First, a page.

Sara Reef, Project Manager at Intersections International, writes at The Huffington Post on the American Jew’s “right” to speak on the state of Israel:

As an American Jew, I do not bear the day-to-day security challenges that accompany Israeli life. I did not grow up in the shadow of the Intifada nor did I have to leave home at 18 to serve in the army. I do not pay taxes nor do I vote in Israeli elections. For these reasons, speaking on behalf of Israel has always seemed hypocritical to me.

To some, this perspective was not as clear. Israel has always been considered the eternal homeland of the Jews. Under the Law of Return “Every Jew has a right to come to this country (Israel) as an Oleh (a new immigrant).” Many believe that because Israel is their real home — and under this law they can return at any time — they therefore have a right to speak on its behalf.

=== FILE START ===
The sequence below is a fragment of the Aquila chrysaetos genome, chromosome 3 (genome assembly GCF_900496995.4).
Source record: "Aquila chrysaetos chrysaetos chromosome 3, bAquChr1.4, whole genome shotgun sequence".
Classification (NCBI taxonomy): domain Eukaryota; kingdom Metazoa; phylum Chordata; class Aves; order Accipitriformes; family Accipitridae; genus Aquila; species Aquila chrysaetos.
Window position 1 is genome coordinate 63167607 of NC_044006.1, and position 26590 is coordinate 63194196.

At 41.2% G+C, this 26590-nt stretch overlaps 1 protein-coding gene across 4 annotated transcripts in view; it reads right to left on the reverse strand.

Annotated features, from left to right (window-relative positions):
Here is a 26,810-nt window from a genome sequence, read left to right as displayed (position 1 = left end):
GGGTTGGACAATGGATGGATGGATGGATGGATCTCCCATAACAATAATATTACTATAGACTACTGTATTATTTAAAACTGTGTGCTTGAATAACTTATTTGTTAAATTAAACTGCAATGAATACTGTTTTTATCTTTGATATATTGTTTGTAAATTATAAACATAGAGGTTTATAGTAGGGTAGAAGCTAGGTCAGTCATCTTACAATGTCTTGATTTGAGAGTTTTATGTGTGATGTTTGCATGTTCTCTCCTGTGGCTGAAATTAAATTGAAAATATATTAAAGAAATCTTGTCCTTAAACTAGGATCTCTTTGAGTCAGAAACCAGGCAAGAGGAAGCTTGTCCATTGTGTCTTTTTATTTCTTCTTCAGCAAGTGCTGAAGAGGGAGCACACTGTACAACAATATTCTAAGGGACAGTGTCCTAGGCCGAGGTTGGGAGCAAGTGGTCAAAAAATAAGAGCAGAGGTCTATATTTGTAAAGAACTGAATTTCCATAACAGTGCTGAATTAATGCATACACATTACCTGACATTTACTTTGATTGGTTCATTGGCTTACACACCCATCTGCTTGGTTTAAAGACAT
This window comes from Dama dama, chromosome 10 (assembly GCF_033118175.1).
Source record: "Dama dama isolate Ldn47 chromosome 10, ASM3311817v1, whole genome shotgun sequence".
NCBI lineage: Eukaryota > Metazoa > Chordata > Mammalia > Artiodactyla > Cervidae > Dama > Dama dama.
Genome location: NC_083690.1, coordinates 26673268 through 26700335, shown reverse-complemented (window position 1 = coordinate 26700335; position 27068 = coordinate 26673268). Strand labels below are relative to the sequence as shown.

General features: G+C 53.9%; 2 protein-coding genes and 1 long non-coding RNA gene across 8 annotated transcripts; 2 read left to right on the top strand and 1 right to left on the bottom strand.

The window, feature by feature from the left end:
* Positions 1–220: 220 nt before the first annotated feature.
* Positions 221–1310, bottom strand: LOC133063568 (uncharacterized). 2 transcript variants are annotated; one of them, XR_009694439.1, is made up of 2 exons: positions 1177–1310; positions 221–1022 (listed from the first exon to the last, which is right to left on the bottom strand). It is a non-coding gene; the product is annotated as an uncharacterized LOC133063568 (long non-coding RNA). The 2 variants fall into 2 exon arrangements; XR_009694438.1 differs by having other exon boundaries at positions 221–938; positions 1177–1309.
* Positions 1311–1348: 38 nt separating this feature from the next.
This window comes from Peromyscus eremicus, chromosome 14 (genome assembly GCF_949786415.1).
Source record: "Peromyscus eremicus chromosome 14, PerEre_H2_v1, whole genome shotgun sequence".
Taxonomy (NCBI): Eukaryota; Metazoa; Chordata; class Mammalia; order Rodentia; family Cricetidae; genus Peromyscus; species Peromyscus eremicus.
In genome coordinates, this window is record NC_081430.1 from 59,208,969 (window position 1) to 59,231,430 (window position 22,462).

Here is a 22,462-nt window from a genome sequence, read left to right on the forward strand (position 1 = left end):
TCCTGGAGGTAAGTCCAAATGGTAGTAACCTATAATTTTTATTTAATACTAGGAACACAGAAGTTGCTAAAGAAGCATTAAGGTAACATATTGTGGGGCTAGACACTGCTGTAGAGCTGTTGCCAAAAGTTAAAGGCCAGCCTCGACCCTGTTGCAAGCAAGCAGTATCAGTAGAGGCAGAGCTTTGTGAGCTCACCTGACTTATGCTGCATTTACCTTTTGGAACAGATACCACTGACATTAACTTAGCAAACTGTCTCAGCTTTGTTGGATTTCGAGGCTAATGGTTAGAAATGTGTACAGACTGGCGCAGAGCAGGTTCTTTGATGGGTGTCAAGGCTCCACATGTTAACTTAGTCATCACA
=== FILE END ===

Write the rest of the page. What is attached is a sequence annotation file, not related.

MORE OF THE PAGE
However, three recent events have pushed me to reconsider my previous position.

Read more on the “small distinction between an American Jew and an Israeli Diaspora Jew,” and the questions it raises, here.